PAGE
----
By ESNC |
24 April 2012 |
The University Challenge - part of the European Satellite Navigation Competition (ESNC) 2012 - invites students and research assistants from any field of study to show off their innovative business ideas. These ideas can propose new potential uses for satellite navigation in virtually any area - from logistics and healthcare all the way to mobile apps.
The ESNC has been searching for the best application ideas for global satellite navigation systems (GNSS) such as GPS or Galileo every year since 2004. To bridge the gap present in this field between the worlds of academia and business, the University Challenge was introduced as a new special prize category in the 2010 iteration of the competition. "The strong response witnessed in the last two years has shown us that the University Challenge is the right way to reach young people who are full of ideas," reports Thorsten Rudolph, CEO of ESNC organiser Anwendungszentrum GmbH Oberpfaffenhofen. "The competition gives them the chance to prove how much creativity and entrepreneurial spirit they have while gaining some valuable business contacts."
Any young researchers working in areas where satellite navigation could be applied are eligible to participate, be they future vehicle engineers, logistics providers, mobile app developers, or innovators in healthcare. The prize will favour the entrant whose idea best embodies creativity and an orientation toward market needs in paving the way from the lecture hall to the business world. The winner of the ESNC University Challenge will receive EUR 1,000 through the FP7 project GENIUS (GNSS Education Network for Industry and UniversitieS). Awapatent AB, a European company specialised in patent law, will provide consulting (a EUR 5,000 value) meant to aid in obtaining a patent on the winning idea. Finally, the Universität der Bundeswehr München (Germany) is offering free entry for one to the ESA International Summer School on GNSS 2013, while the runner-up will receive one free ticket to the Munich Satellite Navigation Summit 2013.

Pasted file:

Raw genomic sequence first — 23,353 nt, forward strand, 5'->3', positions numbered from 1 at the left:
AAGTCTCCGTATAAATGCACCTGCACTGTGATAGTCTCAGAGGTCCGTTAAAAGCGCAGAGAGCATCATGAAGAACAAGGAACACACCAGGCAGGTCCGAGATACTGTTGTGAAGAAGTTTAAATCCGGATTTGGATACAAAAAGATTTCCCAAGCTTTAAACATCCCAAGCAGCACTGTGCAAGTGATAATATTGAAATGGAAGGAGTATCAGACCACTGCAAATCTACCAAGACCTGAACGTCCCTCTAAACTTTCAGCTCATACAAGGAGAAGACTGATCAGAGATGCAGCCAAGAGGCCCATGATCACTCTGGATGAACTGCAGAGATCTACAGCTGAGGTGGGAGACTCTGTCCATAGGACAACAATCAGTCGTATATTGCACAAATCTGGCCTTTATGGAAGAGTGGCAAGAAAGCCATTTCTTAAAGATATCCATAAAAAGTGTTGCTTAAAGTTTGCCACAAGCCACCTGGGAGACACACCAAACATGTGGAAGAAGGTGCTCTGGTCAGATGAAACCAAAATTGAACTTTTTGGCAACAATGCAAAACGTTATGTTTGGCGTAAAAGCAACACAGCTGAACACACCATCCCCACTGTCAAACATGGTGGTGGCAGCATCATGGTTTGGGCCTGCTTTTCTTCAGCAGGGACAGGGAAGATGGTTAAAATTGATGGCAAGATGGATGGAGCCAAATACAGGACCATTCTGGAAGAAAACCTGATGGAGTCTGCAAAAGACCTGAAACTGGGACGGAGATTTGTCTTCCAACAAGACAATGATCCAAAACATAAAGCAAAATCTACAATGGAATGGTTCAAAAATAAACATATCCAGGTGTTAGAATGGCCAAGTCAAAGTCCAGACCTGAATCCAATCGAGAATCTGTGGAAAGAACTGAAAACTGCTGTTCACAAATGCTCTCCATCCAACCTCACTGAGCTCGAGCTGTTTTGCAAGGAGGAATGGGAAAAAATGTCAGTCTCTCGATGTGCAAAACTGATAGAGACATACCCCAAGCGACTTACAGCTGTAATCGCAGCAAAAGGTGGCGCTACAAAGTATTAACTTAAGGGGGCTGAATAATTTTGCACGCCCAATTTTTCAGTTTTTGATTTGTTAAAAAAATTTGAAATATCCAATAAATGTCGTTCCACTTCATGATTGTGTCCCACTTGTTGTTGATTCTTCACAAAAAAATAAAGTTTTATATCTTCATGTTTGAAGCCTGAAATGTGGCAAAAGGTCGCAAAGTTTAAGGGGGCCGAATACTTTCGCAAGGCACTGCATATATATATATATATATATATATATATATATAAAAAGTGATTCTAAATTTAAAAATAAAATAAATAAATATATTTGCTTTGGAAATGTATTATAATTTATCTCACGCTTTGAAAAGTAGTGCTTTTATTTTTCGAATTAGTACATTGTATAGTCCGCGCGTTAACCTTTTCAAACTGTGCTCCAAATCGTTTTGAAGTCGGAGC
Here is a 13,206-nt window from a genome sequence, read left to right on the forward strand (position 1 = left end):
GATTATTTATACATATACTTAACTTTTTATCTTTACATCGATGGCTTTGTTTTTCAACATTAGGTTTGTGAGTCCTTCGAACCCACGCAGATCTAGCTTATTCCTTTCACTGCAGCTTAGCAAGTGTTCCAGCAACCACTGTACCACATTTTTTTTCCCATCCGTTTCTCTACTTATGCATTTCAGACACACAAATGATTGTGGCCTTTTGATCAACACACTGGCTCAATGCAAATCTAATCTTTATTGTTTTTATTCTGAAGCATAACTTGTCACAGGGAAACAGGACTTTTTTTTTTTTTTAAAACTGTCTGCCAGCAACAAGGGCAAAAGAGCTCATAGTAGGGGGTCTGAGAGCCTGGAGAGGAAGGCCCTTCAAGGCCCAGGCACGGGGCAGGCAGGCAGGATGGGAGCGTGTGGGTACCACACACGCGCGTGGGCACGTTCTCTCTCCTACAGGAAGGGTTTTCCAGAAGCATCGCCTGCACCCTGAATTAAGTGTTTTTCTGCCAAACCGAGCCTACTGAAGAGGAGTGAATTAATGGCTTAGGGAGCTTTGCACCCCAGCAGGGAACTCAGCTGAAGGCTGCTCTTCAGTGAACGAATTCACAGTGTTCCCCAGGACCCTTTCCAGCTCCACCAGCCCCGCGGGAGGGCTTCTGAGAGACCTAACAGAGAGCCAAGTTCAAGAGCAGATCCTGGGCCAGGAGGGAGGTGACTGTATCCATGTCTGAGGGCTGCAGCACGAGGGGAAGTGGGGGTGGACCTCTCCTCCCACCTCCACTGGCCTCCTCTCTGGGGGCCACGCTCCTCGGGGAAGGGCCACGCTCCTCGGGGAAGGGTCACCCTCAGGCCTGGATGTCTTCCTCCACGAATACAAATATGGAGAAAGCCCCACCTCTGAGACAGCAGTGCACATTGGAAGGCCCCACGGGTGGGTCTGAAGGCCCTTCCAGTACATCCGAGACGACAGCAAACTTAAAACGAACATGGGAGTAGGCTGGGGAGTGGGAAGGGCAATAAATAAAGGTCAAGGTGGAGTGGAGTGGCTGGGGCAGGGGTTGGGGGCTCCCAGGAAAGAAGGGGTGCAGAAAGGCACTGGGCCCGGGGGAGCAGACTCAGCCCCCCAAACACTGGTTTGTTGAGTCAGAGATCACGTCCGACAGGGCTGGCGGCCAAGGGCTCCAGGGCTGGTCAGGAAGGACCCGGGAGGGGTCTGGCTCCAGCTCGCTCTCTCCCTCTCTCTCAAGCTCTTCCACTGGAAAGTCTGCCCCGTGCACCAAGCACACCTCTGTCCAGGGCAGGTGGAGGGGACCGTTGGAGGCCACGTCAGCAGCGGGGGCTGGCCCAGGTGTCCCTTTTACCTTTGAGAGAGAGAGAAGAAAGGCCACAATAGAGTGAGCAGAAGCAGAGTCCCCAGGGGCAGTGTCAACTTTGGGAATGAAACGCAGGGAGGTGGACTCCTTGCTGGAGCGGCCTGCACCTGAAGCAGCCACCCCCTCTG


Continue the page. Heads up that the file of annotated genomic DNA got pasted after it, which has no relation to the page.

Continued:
Last year, Jan Schindler and Matthias Wuest of the Karlsruher Institut für Technologie (KIT) won the University Challenge with their idea for a digital white cane for blind or vision impaired people. This device uses an integrated navigation system and precise satellite signals to provide directions to people with impaired eyesight - even in unfamiliar environs - and warn them of dangerous areas and obstacles. "The ESNC has taken our idea, that started out as a study project, to the next level. It's also brought us international attention and lots of positive feedback from universities interested in developing our idea further," says a pleased Jan Schindler. "Right now, we're working on a low-budget version based on GPS and EGNOS to meet both the technical and financial needs of our potential users."
Ideas can be submitted to the ESNC University Challenge 2012 until 30 June at www.galileo-masters.eu.
About the FP7 project GNSS Education Network for Industry and Universities (GENIUS)
The European Commission's FP7 project GENIUS focuses on building strong links between universities, research institutes and industry. It provides direct benefits to industry through implementing measures to strengthen GNSS education and through the fostering of co-operation between education, research and business.
About the European Satellite Navigation Competition (ESNC)
The ESNC is an international ideas competition that recognises the best ideas in the field of satellite navigation every year. From companies and research institutes to students and other independent individuals, anyone is free to enter. The only thing that matters is your idea! You will be able to submit your innovations at www.galileo-masters.eu from 1 April to 30 June.
The ESNC was inaugurated in three regions in 2004 under the patronage of the Bavarian Ministry of Economic Affairs. Since then, the competition has transformed into a network that embodies innovation and expertise. The new regional partners in this year's competition are Austria, Finland, Ireland, North America, Poland, and Portugal, bringing the total to more than 20 regions now competing for the distinction of having produced the overall winner - the Galileo Master. For more information, please visit www.galileo-masters.eu.